Both these roles highlight the significance of behavior-based interventions in child and developmental psychology. While Behavior Techs provide direct, hands-on support to children, those specializing in Behavioral Analysis offer a more analytical and supervisory approach. Both professions aim to improve a child's quality of life by equipping them with the necessary behavioral tools to navigate their environment effectively. These roles offer promising and impactful career paths for those interested in a more applied, hands-on, and behavior-centric approach to child and developmental psychology.
Interviews with a Child Psychologist
Want to hear what being a child psychologist is like, straight from the source? Read this interview with Dr. Rachelle Robinson, a child psychologist specializing in child and family therapy.
You can also find multiple interviews on YouTube, like with Dr. Rebecca Berry.
Want to see a day in the life of a child psychologist? Dr. Ann-Louise T. Lockhart takes you through hers!
This video from the Emory School of Law gives a peek into what you might be learning at school to become a child psychologist. Interviewing children requires a different approach than interviewing adults!
Famous Child Psychologists
Child psychologists become renowned not merely by aiding a handful of children. The most eminent figures in the field have drastically influenced parenting techniques, educational approaches, and our understanding of child development. Their groundbreaking work likely played a part in shaping your own childhood experiences. Delve deeper into their contributions:
- Erik Erikson is celebrated for introducing the Stages of Psychosocial Development, a framework that delineates the eight psychosocial stages individuals navigate from infancy to adulthood. He's also credited with coining the term "identity crisis," highlighting individuals' internal conflict in defining their identities.
- Through her groundbreaking "Strange Situation" studies, Mary Ainsworth deeply explored Attachment Theory. Her research illuminated how early childhood attachments profoundly influence relational patterns and adult emotional health.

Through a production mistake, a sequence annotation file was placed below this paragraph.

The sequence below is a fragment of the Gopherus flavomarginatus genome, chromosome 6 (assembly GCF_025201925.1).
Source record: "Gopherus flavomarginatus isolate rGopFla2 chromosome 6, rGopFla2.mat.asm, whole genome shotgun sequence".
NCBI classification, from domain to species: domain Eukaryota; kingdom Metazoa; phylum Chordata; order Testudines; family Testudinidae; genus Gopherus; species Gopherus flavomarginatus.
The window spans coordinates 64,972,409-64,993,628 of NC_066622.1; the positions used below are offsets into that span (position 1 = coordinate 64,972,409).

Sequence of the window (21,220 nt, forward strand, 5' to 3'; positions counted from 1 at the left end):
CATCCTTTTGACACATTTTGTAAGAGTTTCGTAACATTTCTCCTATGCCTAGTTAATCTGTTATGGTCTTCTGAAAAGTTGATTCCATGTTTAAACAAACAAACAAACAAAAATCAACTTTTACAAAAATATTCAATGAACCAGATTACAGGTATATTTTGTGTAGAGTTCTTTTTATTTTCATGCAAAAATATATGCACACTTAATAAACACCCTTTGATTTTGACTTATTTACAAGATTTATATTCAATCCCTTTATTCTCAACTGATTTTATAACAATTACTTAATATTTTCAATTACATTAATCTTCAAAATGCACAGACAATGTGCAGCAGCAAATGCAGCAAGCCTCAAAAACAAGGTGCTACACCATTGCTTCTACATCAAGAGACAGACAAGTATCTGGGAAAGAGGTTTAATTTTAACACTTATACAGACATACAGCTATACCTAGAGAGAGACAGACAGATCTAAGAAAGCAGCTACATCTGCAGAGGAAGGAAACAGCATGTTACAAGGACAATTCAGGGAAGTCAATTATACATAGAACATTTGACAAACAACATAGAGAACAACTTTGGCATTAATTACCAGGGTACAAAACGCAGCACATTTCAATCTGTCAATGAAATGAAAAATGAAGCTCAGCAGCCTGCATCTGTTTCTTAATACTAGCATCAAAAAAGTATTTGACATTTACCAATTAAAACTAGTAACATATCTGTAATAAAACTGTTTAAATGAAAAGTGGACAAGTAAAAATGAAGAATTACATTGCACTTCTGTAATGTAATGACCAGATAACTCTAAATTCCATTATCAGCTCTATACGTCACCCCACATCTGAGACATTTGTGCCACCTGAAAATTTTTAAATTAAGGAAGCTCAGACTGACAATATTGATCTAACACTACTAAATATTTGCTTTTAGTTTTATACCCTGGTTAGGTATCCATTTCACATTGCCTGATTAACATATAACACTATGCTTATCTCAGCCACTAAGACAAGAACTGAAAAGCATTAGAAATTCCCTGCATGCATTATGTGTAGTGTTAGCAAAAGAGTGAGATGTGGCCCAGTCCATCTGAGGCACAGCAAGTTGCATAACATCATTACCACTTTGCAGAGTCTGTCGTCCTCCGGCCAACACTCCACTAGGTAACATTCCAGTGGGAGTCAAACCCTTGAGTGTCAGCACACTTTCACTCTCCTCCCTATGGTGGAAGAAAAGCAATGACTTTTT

- John B. Watson is often recognized as the father of behaviorism. He championed that behaviors are learned through interactions with the environment, setting a foundation for behavioral approaches in child-rearing and education.
- Beyond his diverse contributions to psychology, Arthur Staats introduced the concept of the “time out.” This behavioral intervention technique, now commonly used in child discipline, aims to reduce undesirable behaviors by temporarily removing the child from a reinforcing environment.
- Albert Bandura revolutionized the understanding of social learning with his Bobo doll experiment. Through this study, he illustrated how children emulate behaviors observed in adults, underscoring the significant role modeling plays in child development.
What Can Child Psychologists Do On A Day to Day Basis?
Child psychologists don’t all do the same thing every day. A child psychologist conducting research might have a very different day than someone working with children in a juvenile detention center.
If you become a child psychologist, you might end up with any of these tasks on any given day!
- Sitting down for a therapy session with a client and their parents
- Completing evaluations, administering tests, and diagnosing certain children with mental, emotional, or mood disorders (autism, ADHD, etc.)
- Administering tests to identify which students are gifted
- Developing a treatment plan for one or more children
- Reaching out to parents after noticing a student’s trouble in school
- Researching how children have been affected after certain types of trauma or other experiences